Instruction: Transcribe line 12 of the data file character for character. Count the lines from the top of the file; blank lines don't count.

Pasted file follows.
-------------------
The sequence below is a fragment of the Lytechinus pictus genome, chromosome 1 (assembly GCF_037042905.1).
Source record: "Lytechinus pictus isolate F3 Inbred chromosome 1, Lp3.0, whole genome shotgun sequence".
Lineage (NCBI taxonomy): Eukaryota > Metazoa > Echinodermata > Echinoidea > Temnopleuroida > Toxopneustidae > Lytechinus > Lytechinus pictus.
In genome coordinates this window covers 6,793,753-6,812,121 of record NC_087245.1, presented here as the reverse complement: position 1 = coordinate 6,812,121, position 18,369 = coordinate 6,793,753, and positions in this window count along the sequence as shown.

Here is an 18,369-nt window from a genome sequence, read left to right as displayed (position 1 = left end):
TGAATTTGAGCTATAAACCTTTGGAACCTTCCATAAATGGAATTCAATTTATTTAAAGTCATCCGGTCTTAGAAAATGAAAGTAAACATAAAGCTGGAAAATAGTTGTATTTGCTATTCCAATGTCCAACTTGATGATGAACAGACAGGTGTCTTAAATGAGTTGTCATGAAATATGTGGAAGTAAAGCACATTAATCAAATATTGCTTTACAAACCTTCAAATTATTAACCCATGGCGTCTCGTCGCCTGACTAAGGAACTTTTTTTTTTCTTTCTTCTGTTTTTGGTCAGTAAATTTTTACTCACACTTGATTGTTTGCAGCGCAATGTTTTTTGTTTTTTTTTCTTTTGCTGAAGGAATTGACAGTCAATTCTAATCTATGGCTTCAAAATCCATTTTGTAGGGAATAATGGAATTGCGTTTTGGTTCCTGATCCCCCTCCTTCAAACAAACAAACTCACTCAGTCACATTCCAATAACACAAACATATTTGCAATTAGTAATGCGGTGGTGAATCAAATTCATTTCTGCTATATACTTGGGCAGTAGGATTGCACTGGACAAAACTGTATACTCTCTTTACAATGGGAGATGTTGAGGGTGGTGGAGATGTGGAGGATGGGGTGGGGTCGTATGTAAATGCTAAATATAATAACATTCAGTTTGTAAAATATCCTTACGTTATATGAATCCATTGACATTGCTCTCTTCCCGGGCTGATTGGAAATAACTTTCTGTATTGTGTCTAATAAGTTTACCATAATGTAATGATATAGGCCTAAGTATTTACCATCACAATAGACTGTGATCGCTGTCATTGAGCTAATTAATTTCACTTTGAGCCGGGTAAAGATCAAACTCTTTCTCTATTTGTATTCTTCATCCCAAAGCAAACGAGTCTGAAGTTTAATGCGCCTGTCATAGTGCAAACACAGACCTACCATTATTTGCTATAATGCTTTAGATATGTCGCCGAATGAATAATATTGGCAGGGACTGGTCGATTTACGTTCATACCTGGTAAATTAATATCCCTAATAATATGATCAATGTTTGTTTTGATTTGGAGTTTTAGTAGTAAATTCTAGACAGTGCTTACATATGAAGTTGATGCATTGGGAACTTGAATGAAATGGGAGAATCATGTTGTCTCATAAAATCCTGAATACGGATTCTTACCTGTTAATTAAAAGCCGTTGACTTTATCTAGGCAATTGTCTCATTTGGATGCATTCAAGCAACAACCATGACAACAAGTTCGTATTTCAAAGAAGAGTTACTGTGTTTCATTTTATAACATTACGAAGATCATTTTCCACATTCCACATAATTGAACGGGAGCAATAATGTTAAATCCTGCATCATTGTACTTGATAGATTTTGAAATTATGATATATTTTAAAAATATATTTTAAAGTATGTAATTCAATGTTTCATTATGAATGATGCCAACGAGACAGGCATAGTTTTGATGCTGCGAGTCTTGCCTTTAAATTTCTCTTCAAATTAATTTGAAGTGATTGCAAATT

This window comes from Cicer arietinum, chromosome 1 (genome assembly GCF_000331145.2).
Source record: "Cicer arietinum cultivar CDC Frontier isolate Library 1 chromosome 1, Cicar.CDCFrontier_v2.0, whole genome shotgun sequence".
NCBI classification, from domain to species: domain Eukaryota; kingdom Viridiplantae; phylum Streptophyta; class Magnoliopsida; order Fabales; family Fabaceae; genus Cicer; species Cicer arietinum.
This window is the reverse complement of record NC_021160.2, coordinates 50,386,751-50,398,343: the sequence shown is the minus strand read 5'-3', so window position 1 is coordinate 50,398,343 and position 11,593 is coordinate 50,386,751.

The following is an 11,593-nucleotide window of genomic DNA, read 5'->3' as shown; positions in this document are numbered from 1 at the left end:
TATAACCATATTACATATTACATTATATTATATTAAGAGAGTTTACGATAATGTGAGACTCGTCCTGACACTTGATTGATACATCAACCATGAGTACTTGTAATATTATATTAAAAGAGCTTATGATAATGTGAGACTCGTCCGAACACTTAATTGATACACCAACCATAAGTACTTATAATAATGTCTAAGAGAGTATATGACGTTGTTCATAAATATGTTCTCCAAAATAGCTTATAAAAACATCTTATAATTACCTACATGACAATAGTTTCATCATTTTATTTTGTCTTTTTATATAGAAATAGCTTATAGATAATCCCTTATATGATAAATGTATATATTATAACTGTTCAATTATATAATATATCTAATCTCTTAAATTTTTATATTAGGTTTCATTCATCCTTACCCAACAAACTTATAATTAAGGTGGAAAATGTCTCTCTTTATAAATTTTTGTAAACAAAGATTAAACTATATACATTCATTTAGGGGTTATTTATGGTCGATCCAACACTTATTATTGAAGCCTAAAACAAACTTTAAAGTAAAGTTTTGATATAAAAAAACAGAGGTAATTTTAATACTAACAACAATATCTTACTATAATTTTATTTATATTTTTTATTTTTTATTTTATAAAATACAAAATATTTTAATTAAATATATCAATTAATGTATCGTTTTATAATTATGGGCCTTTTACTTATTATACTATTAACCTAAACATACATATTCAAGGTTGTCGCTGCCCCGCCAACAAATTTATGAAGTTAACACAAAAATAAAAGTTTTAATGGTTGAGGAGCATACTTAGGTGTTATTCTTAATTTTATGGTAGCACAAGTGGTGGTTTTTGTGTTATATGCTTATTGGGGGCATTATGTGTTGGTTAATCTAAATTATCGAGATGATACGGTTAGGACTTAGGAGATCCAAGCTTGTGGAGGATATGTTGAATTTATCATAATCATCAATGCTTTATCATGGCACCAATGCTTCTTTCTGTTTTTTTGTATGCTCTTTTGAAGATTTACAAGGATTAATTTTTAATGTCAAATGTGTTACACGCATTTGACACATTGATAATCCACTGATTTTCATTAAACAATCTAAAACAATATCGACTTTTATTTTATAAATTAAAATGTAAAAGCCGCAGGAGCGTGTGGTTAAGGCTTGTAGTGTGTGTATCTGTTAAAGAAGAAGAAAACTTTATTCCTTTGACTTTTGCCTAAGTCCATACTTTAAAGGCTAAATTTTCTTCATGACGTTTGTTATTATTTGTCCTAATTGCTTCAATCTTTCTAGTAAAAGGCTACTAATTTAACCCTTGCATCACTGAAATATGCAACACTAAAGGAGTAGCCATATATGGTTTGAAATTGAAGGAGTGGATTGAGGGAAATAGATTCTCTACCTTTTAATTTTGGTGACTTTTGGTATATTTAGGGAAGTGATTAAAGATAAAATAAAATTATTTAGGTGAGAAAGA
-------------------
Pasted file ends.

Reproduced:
TATAACCATATTACATATTACATTATATTATATTAAGAGAGTTTACGATAATGTGAGACTCGTCCTGACACTTGATTGATACATCAACCATGAGTACTTGTAATATTATATTAAAAGAGCTTATGATAATGTGAGACTCGTCCGAACACTTAATTGATACACCAACCATAAGTACTTATAATAATGTCTAAGAGAGTATATGACGTTGTTCATAAATATGTTCTCCAAAATAGCTTATAAAAACATCTTATAATTACCTACATGACAATAGTTTCATCATTTTATTTTGTCTTTTTATATAGAAATAGCTTATAGATAATCCCTTATATGATAAATGTATATATTATAACTGTTCAATTATATAATATATCTAATCTCTTAAATTTTTATATTAGGTTTCATTCATCCTTACCCAACAAACTTATAATTAAGGTGGAAAATGTCTCTCTTTATAAATTTTTGTAAACAAAGATTAAACTATATACATTCATTTAGGGGTTATTTATGGTCGATCCAACACTTATTATTGAAGCCTAAAACAAACTTTAAAGTAAAGTTTTGATATAAAAAAACAGAGGTAATTTTAATACTAACAACAATATCTTACTATAATTTTATTTATATTTTTTATTTTTTATTTTATAAAATACAAAATATTTTAATTAAATATATCAATTAATGTATCGTTTTATAATTATGGGCCTTTTACTTATTATACTATTAACCTAAACATACATATTCAAGGTTGTCGCTGCCCCGCCAACAAATTTATGAAGTTAACACAAAAATAAAAGTTTTAATGGTTGAGGAGCATACTTAGGTGTTATTCTTAATTTTATGGTAGCACAAGTGGTGGTTTTTGTGTTATATGCTTATTGGGGGCATTATGTGTTGGTTAATCTAAATTATCGAGATGATACGGTTAGGACTTAGGAGATCCAAGCTTGTGGAGGATATGTTGAATTTATCATAATCATCAATGCTTTATCATGGCACCAATGCTTCTTTCTGTTTTTTTGTATGCTCTTTTGAAGATTTACAAGGATTAATTTTTAATGTCAAATGTGTTACACGCATTTGACACATTGATAATCCACTGATTTTCATTAAACAATCTAAAACAATATCGACTTTTATTTTATAAATTAAAATGTAAAAGCCGCAGGAGCGTGTGGTTAAGGCTTGTAGTGTGTGTATCTGTTAAAGAAGAAGAAAACTTTATTCCTTTGACTTTTGCCTAAGTCCATACTTTAAAGGCTAAATTTTCTTCATGACGTTTGTTATTATTTGTCCTAATTGCTTCAATCTTTCTAGTAAAAGGCTACTAATTTAACCCTTGCATCACTGAAATATGCAACACTAAAGGAGTAGCCATATATGGTTTGAAATTGAAGGAGTGGATTGAGGGAAATAGATTCTCTACCTTTTAATTTTGGTGACTTTTGGTATATTTAGGGAAGTGATTAAAGATAAAATAAAATTATTTAGGTGAGAAAGA